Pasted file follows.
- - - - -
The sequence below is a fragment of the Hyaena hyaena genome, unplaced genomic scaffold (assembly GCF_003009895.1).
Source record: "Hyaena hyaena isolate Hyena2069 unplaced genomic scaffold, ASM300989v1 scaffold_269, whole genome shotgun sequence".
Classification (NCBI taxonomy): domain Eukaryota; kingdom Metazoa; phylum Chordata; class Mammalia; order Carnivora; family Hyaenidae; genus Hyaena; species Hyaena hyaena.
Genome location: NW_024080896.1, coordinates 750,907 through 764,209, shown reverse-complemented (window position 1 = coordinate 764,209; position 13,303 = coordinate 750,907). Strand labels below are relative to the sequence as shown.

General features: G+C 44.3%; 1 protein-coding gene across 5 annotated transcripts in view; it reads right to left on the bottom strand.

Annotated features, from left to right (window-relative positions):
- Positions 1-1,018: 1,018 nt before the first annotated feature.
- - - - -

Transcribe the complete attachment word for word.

The sequence below is a fragment of the Hyaena hyaena genome, unplaced genomic scaffold (assembly GCF_003009895.1).
Source record: "Hyaena hyaena isolate Hyena2069 unplaced genomic scaffold, ASM300989v1 scaffold_269, whole genome shotgun sequence".
Classification (NCBI taxonomy): domain Eukaryota; kingdom Metazoa; phylum Chordata; class Mammalia; order Carnivora; family Hyaenidae; genus Hyaena; species Hyaena hyaena.
Genome location: NW_024080896.1, coordinates 750,907 through 764,209, shown reverse-complemented (window position 1 = coordinate 764,209; position 13,303 = coordinate 750,907). Strand labels below are relative to the sequence as shown.

General features: G+C 44.3%; 1 protein-coding gene across 5 annotated transcripts in view; it reads right to left on the bottom strand.

Annotated features, from left to right (window-relative positions):
- Positions 1-1,018: 1,018 nt before the first annotated feature.